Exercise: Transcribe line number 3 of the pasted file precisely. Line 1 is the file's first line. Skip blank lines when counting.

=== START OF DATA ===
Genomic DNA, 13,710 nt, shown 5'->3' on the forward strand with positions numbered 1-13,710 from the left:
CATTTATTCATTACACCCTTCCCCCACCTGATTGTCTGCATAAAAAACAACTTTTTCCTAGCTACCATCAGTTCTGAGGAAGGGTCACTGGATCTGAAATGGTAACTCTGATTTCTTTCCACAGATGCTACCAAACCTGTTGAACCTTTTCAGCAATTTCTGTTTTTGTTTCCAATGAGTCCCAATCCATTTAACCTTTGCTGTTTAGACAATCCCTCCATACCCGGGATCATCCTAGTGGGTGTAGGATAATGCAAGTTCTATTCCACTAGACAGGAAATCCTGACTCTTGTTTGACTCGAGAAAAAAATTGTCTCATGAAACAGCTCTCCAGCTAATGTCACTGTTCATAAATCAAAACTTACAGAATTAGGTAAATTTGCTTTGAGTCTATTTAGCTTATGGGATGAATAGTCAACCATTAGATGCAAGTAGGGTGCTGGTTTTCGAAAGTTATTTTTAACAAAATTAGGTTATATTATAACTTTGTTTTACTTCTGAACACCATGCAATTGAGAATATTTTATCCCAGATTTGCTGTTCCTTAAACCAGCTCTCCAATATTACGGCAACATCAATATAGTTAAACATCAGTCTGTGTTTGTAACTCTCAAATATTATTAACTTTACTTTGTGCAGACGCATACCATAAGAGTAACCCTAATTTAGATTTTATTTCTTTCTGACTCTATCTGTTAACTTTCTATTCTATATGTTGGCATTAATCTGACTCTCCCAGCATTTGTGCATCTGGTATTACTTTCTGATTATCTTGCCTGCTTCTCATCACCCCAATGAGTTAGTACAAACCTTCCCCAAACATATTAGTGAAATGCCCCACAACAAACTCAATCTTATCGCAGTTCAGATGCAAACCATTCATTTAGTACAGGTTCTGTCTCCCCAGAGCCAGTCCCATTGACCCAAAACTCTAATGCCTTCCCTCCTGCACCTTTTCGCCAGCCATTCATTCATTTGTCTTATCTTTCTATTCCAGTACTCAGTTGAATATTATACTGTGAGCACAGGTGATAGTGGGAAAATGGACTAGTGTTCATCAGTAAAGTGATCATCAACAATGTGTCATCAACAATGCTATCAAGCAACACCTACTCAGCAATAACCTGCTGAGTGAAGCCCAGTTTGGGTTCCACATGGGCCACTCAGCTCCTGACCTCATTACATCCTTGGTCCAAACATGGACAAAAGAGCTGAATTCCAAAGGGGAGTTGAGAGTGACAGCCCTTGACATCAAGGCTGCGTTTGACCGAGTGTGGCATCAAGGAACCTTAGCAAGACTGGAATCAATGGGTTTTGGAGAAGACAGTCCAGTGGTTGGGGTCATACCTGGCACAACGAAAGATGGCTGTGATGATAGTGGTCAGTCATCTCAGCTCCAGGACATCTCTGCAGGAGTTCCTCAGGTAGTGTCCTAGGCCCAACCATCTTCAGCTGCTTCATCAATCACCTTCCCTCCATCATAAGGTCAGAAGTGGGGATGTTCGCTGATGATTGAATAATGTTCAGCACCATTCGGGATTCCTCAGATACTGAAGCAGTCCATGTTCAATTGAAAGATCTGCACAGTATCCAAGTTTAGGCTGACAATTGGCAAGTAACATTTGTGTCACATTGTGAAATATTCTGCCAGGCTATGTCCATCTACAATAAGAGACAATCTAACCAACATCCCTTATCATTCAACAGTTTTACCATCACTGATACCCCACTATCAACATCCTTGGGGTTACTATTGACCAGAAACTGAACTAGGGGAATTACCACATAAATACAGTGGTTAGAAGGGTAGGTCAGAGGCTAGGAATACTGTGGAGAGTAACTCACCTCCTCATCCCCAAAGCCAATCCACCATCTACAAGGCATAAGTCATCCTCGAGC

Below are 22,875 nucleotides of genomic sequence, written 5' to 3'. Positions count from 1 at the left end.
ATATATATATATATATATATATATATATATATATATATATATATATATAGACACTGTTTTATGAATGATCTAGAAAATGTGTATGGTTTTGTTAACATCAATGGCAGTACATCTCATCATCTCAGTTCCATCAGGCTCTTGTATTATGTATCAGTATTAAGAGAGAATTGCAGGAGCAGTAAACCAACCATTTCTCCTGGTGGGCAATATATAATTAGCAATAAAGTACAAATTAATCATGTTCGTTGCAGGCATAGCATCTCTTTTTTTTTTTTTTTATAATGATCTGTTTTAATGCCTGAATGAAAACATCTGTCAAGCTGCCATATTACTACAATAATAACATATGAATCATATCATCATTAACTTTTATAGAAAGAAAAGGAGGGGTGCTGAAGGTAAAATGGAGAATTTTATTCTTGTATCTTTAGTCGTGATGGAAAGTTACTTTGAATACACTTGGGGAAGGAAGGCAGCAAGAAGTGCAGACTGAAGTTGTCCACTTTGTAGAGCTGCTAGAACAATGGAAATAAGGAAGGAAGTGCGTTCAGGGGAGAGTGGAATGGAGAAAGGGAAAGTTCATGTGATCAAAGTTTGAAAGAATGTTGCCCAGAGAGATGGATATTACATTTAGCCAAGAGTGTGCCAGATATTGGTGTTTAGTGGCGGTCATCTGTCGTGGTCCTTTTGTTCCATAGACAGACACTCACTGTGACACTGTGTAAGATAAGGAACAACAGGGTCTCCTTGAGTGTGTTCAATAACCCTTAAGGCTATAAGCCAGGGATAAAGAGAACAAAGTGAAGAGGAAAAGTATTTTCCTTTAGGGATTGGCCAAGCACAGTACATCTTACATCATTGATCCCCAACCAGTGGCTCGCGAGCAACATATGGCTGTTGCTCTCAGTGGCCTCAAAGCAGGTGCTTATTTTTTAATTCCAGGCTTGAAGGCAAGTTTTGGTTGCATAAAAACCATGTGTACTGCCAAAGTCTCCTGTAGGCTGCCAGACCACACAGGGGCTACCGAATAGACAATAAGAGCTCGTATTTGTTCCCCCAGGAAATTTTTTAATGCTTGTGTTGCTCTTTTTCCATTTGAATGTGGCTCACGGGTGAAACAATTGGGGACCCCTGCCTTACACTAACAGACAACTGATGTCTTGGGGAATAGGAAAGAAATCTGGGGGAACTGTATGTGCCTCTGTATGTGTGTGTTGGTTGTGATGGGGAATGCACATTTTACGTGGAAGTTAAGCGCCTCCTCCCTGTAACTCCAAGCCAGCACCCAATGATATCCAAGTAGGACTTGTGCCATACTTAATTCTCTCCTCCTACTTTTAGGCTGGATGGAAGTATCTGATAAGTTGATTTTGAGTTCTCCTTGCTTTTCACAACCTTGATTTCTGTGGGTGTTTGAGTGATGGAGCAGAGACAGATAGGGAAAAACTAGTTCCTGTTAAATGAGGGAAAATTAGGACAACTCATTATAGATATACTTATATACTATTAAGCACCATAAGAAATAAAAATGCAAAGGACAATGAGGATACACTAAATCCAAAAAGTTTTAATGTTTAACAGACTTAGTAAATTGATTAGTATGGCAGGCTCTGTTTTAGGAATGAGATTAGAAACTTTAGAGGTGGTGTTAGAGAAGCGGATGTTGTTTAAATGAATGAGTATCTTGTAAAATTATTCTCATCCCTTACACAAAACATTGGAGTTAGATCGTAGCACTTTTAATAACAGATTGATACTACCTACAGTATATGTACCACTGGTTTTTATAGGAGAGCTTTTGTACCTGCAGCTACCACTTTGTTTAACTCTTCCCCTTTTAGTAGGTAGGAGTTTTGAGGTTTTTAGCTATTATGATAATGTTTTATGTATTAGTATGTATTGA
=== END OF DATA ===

Below are 22,875 nucleotides of genomic sequence, written 5' to 3'. Positions count from 1 at the left end.